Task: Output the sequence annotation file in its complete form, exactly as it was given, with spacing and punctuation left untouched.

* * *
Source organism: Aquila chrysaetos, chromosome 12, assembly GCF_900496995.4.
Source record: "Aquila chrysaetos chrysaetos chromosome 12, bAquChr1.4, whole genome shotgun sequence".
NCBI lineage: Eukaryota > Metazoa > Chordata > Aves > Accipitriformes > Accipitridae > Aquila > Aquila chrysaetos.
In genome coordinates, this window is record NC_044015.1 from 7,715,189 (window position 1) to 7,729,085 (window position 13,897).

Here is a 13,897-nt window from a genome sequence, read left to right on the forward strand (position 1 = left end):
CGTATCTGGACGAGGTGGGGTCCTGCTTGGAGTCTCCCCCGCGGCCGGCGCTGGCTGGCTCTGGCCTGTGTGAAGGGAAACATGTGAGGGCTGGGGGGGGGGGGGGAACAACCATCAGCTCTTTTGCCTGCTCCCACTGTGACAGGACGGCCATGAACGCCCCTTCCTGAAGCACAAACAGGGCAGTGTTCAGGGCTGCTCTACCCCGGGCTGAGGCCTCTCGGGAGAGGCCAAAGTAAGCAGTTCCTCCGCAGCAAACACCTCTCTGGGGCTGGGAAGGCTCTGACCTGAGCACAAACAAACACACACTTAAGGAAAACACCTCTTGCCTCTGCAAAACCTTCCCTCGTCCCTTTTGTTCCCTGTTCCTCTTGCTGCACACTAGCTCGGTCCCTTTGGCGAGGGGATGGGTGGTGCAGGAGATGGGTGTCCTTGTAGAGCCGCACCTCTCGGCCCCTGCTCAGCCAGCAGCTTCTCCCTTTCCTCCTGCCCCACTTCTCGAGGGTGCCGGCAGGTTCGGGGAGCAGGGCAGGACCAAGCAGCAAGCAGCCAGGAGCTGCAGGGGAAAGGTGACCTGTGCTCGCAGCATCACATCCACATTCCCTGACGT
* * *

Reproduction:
Source organism: Aquila chrysaetos, chromosome 12, assembly GCF_900496995.4.
Source record: "Aquila chrysaetos chrysaetos chromosome 12, bAquChr1.4, whole genome shotgun sequence".
NCBI lineage: Eukaryota > Metazoa > Chordata > Aves > Accipitriformes > Accipitridae > Aquila > Aquila chrysaetos.
In genome coordinates, this window is record NC_044015.1 from 7,715,189 (window position 1) to 7,729,085 (window position 13,897).

Here is a 13,897-nt window from a genome sequence, read left to right on the forward strand (position 1 = left end):
CGTATCTGGACGAGGTGGGGTCCTGCTTGGAGTCTCCCCCGCGGCCGGCGCTGGCTGGCTCTGGCCTGTGTGAAGGGAAACATGTGAGGGCTGGGGGGGGGGGGGGAACAACCATCAGCTCTTTTGCCTGCTCCCACTGTGACAGGACGGCCATGAACGCCCCTTCCTGAAGCACAAACAGGGCAGTGTTCAGGGCTGCTCTACCCCGGGCTGAGGCCTCTCGGGAGAGGCCAAAGTAAGCAGTTCCTCCGCAGCAAACACCTCTCTGGGGCTGGGAAGGCTCTGACCTGAGCACAAACAAACACACACTTAAGGAAAACACCTCTTGCCTCTGCAAAACCTTCCCTCGTCCCTTTTGTTCCCTGTTCCTCTTGCTGCACACTAGCTCGGTCCCTTTGGCGAGGGGATGGGTGGTGCAGGAGATGGGTGTCCTTGTAGAGCCGCACCTCTCGGCCCCTGCTCAGCCAGCAGCTTCTCCCTTTCCTCCTGCCCCACTTCTCGAGGGTGCCGGCAGGTTCGGGGAGCAGGGCAGGACCAAGCAGCAAGCAGCCAGGAGCTGCAGGGGAAAGGTGACCTGTGCTCGCAGCATCACATCCACATTCCCTGACGT